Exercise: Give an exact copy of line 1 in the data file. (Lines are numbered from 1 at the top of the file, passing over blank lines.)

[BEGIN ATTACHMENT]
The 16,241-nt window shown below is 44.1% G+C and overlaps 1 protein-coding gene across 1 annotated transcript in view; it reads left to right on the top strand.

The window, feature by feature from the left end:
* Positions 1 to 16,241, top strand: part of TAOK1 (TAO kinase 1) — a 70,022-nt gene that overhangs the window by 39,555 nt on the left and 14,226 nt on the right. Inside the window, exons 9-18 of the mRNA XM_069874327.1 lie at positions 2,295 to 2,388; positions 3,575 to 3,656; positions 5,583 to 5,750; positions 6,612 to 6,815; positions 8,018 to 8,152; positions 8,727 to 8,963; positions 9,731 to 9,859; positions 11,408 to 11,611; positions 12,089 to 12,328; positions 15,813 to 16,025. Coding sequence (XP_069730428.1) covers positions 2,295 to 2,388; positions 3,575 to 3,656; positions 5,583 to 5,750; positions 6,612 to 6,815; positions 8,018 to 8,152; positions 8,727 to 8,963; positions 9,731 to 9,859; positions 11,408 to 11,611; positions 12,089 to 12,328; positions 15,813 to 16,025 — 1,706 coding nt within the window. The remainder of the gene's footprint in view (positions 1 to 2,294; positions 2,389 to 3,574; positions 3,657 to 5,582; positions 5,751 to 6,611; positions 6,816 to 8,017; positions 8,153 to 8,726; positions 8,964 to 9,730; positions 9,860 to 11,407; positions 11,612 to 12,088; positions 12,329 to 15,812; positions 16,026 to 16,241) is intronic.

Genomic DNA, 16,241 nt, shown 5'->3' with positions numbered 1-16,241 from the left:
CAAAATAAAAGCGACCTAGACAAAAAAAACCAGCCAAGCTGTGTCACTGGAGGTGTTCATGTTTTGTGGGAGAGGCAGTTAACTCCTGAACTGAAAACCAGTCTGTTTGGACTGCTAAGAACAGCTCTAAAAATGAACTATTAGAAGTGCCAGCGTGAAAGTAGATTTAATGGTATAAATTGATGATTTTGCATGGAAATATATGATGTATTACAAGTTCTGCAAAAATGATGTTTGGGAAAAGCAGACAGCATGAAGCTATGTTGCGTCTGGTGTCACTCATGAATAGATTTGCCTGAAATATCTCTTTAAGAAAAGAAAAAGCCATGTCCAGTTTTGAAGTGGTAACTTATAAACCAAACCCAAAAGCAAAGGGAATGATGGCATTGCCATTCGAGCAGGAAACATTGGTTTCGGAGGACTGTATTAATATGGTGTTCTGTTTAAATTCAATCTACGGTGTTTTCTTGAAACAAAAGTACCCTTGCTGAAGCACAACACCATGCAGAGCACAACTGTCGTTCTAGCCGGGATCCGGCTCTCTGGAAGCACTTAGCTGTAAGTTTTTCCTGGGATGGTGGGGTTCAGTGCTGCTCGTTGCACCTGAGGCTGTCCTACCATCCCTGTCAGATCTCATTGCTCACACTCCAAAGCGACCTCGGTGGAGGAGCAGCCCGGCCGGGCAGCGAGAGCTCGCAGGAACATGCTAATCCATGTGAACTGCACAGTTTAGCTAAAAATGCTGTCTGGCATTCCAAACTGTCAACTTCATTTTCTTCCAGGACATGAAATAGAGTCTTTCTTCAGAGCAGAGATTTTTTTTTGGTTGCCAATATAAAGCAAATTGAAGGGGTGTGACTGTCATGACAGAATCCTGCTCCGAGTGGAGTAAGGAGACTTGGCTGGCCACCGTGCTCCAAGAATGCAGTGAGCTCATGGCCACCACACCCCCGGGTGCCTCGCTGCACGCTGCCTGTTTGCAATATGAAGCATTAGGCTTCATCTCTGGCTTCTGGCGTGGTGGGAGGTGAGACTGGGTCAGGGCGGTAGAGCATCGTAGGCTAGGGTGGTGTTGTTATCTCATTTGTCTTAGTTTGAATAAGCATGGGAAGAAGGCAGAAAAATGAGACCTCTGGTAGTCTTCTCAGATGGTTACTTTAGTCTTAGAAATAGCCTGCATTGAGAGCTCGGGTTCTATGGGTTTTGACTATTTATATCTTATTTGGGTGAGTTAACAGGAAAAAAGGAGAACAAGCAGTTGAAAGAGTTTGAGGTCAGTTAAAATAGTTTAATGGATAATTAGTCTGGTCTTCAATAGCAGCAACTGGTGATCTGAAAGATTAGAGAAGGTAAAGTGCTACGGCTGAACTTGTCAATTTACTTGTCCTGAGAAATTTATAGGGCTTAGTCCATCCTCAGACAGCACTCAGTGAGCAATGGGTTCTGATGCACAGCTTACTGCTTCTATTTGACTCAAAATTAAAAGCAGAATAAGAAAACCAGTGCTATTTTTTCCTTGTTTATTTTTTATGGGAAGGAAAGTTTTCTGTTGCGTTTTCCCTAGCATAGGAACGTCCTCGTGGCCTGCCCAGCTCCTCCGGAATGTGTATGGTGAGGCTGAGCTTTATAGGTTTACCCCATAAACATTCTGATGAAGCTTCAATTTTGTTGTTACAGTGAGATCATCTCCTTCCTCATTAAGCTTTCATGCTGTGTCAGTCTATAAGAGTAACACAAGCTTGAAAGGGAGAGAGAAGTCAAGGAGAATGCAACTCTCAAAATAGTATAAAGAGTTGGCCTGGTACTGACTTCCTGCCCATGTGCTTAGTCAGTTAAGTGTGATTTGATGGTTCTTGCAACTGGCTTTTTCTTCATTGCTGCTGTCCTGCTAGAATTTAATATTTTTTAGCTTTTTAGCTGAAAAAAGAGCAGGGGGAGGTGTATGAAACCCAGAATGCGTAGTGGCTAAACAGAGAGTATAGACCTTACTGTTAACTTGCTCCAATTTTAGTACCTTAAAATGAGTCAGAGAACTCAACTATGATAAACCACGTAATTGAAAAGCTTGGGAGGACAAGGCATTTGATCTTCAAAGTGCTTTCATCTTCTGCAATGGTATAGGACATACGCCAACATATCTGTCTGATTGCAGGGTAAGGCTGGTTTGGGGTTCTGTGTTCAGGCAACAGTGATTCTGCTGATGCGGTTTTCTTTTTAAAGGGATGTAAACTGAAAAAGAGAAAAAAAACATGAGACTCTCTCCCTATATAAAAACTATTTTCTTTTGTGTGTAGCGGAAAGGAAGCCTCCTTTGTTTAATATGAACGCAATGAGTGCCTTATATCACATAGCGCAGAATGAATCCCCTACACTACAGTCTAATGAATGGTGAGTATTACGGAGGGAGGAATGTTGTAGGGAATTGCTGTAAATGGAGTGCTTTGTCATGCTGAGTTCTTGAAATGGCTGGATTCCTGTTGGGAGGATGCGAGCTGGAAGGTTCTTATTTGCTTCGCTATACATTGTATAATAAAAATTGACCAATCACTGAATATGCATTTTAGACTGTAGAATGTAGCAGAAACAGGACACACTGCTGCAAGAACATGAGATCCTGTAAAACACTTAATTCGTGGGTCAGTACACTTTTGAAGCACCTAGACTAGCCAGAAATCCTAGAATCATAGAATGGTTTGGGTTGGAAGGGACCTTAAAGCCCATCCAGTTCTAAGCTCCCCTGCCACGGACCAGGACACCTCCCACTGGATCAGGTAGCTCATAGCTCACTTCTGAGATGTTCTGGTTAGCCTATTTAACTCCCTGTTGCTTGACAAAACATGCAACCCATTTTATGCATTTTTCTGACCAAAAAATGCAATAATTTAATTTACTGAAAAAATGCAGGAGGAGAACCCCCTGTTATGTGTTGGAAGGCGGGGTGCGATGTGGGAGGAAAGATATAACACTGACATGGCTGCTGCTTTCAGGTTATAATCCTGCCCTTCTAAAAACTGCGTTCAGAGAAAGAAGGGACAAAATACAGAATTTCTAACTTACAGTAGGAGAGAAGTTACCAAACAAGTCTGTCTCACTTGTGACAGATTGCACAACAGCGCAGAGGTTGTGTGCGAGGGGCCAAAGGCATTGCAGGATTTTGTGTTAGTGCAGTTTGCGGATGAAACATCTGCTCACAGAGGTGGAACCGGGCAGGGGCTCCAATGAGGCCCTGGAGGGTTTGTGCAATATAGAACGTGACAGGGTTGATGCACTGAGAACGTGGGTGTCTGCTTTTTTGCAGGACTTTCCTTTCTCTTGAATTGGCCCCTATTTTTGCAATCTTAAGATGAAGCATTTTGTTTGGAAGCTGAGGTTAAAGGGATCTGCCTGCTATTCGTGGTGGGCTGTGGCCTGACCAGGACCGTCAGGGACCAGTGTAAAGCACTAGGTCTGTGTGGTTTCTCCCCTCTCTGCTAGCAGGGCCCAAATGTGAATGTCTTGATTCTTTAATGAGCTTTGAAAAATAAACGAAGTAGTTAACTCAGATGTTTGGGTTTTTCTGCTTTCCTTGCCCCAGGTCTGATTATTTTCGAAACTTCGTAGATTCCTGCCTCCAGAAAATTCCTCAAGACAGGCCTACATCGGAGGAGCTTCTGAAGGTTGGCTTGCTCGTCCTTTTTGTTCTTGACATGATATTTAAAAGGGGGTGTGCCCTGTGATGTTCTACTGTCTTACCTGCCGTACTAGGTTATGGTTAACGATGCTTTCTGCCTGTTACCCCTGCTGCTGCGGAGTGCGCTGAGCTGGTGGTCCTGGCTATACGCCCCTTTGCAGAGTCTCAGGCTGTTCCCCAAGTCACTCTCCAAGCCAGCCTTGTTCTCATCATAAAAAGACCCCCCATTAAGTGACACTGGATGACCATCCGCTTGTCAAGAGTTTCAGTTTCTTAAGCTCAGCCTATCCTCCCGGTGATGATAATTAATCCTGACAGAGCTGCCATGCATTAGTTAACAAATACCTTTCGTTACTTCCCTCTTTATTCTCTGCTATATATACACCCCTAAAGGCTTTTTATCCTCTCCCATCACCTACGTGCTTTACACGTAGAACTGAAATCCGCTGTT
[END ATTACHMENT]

The 16,241-nt window shown below is 44.1% G+C and overlaps 1 protein-coding gene across 1 annotated transcript in view; it reads left to right on the top strand.